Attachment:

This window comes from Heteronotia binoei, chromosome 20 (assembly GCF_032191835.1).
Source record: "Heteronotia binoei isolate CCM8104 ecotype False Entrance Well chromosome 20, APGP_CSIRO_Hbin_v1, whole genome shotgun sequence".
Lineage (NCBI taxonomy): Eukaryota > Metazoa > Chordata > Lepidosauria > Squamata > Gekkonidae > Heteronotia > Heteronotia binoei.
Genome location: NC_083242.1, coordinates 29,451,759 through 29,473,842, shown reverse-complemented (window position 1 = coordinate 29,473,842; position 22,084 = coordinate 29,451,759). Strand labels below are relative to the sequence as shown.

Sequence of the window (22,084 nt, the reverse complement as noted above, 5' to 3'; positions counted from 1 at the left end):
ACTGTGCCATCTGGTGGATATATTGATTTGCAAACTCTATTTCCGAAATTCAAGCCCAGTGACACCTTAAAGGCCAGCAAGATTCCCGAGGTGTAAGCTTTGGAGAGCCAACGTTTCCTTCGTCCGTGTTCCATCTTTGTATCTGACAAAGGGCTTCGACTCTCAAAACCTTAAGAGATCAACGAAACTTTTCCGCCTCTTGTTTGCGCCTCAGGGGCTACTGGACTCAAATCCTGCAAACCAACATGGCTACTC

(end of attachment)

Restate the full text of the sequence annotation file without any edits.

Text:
This window comes from Heteronotia binoei, chromosome 20 (assembly GCF_032191835.1).
Source record: "Heteronotia binoei isolate CCM8104 ecotype False Entrance Well chromosome 20, APGP_CSIRO_Hbin_v1, whole genome shotgun sequence".
Lineage (NCBI taxonomy): Eukaryota > Metazoa > Chordata > Lepidosauria > Squamata > Gekkonidae > Heteronotia > Heteronotia binoei.
Genome location: NC_083242.1, coordinates 29,451,759 through 29,473,842, shown reverse-complemented (window position 1 = coordinate 29,473,842; position 22,084 = coordinate 29,451,759). Strand labels below are relative to the sequence as shown.

Sequence of the window (22,084 nt, the reverse complement as noted above, 5' to 3'; positions counted from 1 at the left end):
ACTGTGCCATCTGGTGGATATATTGATTTGCAAACTCTATTTCCGAAATTCAAGCCCAGTGACACCTTAAAGGCCAGCAAGATTCCCGAGGTGTAAGCTTTGGAGAGCCAACGTTTCCTTCGTCCGTGTTCCATCTTTGTATCTGACAAAGGGCTTCGACTCTCAAAACCTTAAGAGATCAACGAAACTTTTCCGCCTCTTGTTTGCGCCTCAGGGGCTACTGGACTCAAATCCTGCAAACCAACATGGCTACTC